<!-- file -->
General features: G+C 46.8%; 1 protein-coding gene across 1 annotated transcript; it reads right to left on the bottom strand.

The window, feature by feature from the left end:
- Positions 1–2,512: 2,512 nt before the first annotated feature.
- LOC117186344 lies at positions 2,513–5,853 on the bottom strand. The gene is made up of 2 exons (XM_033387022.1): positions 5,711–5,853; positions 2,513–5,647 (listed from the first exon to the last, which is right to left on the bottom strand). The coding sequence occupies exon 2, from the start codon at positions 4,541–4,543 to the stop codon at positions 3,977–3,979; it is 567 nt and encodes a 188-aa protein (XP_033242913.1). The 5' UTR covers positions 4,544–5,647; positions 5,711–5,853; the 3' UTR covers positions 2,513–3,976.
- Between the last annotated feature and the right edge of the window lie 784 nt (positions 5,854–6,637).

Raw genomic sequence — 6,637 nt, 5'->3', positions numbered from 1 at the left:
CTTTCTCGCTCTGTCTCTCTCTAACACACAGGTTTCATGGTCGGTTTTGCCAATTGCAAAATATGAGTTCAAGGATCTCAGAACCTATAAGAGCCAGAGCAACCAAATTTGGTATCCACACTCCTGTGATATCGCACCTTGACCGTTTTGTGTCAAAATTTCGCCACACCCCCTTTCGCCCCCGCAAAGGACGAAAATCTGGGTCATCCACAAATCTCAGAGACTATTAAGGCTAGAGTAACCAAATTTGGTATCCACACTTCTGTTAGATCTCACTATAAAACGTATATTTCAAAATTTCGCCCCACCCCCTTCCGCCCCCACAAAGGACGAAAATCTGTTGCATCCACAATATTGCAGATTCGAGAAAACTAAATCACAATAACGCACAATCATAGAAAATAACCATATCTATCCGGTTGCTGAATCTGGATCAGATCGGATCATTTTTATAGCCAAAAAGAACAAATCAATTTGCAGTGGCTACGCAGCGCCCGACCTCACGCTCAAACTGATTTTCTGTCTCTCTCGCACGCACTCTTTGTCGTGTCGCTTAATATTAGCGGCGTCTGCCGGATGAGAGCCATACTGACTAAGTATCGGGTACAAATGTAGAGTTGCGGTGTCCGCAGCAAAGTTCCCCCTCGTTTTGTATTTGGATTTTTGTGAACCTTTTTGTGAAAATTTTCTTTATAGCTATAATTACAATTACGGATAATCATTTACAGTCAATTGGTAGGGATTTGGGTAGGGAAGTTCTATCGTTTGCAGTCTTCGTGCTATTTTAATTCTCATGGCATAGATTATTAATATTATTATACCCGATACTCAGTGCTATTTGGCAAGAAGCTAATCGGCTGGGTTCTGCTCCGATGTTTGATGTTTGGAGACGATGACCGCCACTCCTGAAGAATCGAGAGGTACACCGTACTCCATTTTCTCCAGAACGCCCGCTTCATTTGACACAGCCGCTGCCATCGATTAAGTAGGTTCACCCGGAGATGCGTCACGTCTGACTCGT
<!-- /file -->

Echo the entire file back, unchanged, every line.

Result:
General features: G+C 46.8%; 1 protein-coding gene across 1 annotated transcript; it reads right to left on the bottom strand.

The window, feature by feature from the left end:
- Positions 1–2,512: 2,512 nt before the first annotated feature.
- LOC117186344 lies at positions 2,513–5,853 on the bottom strand. The gene is made up of 2 exons (XM_033387022.1): positions 5,711–5,853; positions 2,513–5,647 (listed from the first exon to the last, which is right to left on the bottom strand). The coding sequence occupies exon 2, from the start codon at positions 4,541–4,543 to the stop codon at positions 3,977–3,979; it is 567 nt and encodes a 188-aa protein (XP_033242913.1). The 5' UTR covers positions 4,544–5,647; positions 5,711–5,853; the 3' UTR covers positions 2,513–3,976.
- Between the last annotated feature and the right edge of the window lie 784 nt (positions 5,854–6,637).

Raw genomic sequence — 6,637 nt, 5'->3', positions numbered from 1 at the left:
CTTTCTCGCTCTGTCTCTCTCTAACACACAGGTTTCATGGTCGGTTTTGCCAATTGCAAAATATGAGTTCAAGGATCTCAGAACCTATAAGAGCCAGAGCAACCAAATTTGGTATCCACACTCCTGTGATATCGCACCTTGACCGTTTTGTGTCAAAATTTCGCCACACCCCCTTTCGCCCCCGCAAAGGACGAAAATCTGGGTCATCCACAAATCTCAGAGACTATTAAGGCTAGAGTAACCAAATTTGGTATCCACACTTCTGTTAGATCTCACTATAAAACGTATATTTCAAAATTTCGCCCCACCCCCTTCCGCCCCCACAAAGGACGAAAATCTGTTGCATCCACAATATTGCAGATTCGAGAAAACTAAATCACAATAACGCACAATCATAGAAAATAACCATATCTATCCGGTTGCTGAATCTGGATCAGATCGGATCATTTTTATAGCCAAAAAGAACAAATCAATTTGCAGTGGCTACGCAGCGCCCGACCTCACGCTCAAACTGATTTTCTGTCTCTCTCGCACGCACTCTTTGTCGTGTCGCTTAATATTAGCGGCGTCTGCCGGATGAGAGCCATACTGACTAAGTATCGGGTACAAATGTAGAGTTGCGGTGTCCGCAGCAAAGTTCCCCCTCGTTTTGTATTTGGATTTTTGTGAACCTTTTTGTGAAAATTTTCTTTATAGCTATAATTACAATTACGGATAATCATTTACAGTCAATTGGTAGGGATTTGGGTAGGGAAGTTCTATCGTTTGCAGTCTTCGTGCTATTTTAATTCTCATGGCATAGATTATTAATATTATTATACCCGATACTCAGTGCTATTTGGCAAGAAGCTAATCGGCTGGGTTCTGCTCCGATGTTTGATGTTTGGAGACGATGACCGCCACTCCTGAAGAATCGAGAGGTACACCGTACTCCATTTTCTCCAGAACGCCCGCTTCATTTGACACAGCCGCTGCCATCGATTAAGTAGGTTCACCCGGAGATGCGTCACGTCTGACTCGT